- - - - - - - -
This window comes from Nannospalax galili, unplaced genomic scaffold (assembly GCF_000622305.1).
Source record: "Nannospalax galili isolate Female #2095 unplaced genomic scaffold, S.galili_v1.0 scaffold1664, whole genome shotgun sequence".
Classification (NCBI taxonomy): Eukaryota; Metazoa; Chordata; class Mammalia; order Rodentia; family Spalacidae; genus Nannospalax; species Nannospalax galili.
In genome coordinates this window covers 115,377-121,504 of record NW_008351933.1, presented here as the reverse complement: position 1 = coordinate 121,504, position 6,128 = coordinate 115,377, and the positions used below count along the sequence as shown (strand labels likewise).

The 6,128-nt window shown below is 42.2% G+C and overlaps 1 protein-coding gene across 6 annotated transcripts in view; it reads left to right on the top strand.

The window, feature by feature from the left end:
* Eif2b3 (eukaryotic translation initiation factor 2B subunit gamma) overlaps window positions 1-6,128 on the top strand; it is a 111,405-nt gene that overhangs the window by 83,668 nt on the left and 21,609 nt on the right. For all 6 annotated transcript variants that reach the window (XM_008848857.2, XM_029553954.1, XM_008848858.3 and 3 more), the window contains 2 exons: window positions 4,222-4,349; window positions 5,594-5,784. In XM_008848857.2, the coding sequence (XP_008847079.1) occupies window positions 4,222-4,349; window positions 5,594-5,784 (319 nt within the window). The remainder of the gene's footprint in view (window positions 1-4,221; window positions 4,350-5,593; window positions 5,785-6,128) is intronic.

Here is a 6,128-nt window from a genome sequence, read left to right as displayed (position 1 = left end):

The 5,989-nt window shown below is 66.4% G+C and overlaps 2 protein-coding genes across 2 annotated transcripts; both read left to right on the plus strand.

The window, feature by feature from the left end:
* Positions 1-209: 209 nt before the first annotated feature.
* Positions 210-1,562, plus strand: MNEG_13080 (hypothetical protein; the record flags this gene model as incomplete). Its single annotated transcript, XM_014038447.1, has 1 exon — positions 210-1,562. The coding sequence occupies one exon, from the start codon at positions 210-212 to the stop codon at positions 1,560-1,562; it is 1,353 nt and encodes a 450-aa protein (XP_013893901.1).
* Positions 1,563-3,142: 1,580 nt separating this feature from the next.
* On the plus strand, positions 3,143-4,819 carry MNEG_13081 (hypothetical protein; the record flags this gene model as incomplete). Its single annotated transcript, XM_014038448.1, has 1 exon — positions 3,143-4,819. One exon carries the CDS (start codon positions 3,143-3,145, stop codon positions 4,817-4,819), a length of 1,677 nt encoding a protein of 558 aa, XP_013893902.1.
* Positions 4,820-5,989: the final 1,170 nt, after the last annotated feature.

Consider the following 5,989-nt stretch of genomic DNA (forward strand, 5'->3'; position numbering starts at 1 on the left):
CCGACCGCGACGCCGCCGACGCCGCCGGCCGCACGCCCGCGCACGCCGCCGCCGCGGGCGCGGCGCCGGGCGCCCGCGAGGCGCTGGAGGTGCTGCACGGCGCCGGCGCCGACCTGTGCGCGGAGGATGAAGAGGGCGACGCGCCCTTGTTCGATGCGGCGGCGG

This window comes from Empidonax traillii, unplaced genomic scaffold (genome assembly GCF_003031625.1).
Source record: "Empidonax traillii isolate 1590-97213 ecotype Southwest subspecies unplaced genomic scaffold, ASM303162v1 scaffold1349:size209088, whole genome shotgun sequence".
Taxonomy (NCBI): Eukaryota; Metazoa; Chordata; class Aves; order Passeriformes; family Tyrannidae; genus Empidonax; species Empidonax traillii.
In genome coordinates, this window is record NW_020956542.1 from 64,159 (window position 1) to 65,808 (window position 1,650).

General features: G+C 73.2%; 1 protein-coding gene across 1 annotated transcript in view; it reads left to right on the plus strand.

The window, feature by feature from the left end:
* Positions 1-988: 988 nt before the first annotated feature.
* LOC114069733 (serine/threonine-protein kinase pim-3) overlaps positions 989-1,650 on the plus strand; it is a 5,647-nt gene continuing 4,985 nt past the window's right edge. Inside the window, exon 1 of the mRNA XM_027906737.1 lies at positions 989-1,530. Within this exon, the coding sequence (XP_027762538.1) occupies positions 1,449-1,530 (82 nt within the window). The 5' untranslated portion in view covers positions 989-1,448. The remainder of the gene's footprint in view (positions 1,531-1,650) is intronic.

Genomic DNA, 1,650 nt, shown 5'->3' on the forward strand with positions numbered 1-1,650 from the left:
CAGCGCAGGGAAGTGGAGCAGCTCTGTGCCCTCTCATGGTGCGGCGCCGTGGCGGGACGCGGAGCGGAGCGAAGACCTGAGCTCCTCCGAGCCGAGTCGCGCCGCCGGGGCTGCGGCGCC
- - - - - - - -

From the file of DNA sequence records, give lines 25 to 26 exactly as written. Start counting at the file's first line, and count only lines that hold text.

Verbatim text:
* LOC114069733 (serine/threonine-protein kinase pim-3) overlaps positions 989-1,650 on the plus strand; it is a 5,647-nt gene continuing 4,985 nt past the window's right edge. Inside the window, exon 1 of the mRNA XM_027906737.1 lies at positions 989-1,530. Within this exon, the coding sequence (XP_027762538.1) occupies positions 1,449-1,530 (82 nt within the window). The 5' untranslated portion in view covers positions 989-1,448. The remainder of the gene's footprint in view (positions 1,531-1,650) is intronic.

Genomic DNA, 1,650 nt, shown 5'->3' on the forward strand with positions numbered 1-1,650 from the left: